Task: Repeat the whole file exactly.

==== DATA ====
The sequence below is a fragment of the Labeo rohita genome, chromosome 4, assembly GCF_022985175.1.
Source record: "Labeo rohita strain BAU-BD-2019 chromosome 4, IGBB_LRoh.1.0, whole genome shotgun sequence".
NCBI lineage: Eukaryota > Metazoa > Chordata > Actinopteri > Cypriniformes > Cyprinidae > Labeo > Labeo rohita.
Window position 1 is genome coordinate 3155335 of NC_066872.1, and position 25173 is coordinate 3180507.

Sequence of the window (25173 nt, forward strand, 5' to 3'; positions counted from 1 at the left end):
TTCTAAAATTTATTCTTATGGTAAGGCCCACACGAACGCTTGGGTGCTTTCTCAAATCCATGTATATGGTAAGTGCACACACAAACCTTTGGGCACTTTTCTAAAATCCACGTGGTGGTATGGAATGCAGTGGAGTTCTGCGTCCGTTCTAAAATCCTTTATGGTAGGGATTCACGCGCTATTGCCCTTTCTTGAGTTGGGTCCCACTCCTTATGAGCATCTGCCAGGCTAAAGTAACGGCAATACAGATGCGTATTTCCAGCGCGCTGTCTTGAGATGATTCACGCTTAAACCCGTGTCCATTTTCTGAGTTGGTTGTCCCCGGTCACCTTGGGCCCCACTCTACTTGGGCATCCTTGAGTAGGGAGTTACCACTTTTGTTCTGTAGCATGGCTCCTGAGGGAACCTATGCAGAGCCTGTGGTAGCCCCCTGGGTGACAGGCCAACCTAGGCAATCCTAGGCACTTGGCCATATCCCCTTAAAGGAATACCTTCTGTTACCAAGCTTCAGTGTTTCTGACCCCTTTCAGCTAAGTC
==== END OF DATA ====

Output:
The sequence below is a fragment of the Labeo rohita genome, chromosome 4, assembly GCF_022985175.1.
Source record: "Labeo rohita strain BAU-BD-2019 chromosome 4, IGBB_LRoh.1.0, whole genome shotgun sequence".
NCBI lineage: Eukaryota > Metazoa > Chordata > Actinopteri > Cypriniformes > Cyprinidae > Labeo > Labeo rohita.
Window position 1 is genome coordinate 3155335 of NC_066872.1, and position 25173 is coordinate 3180507.

Sequence of the window (25173 nt, forward strand, 5' to 3'; positions counted from 1 at the left end):
TTCTAAAATTTATTCTTATGGTAAGGCCCACACGAACGCTTGGGTGCTTTCTCAAATCCATGTATATGGTAAGTGCACACACAAACCTTTGGGCACTTTTCTAAAATCCACGTGGTGGTATGGAATGCAGTGGAGTTCTGCGTCCGTTCTAAAATCCTTTATGGTAGGGATTCACGCGCTATTGCCCTTTCTTGAGTTGGGTCCCACTCCTTATGAGCATCTGCCAGGCTAAAGTAACGGCAATACAGATGCGTATTTCCAGCGCGCTGTCTTGAGATGATTCACGCTTAAACCCGTGTCCATTTTCTGAGTTGGTTGTCCCCGGTCACCTTGGGCCCCACTCTACTTGGGCATCCTTGAGTAGGGAGTTACCACTTTTGTTCTGTAGCATGGCTCCTGAGGGAACCTATGCAGAGCCTGTGGTAGCCCCCTGGGTGACAGGCCAACCTAGGCAATCCTAGGCACTTGGCCATATCCCCTTAAAGGAATACCTTCTGTTACCAAGCTTCAGTGTTTCTGACCCCTTTCAGCTAAGTC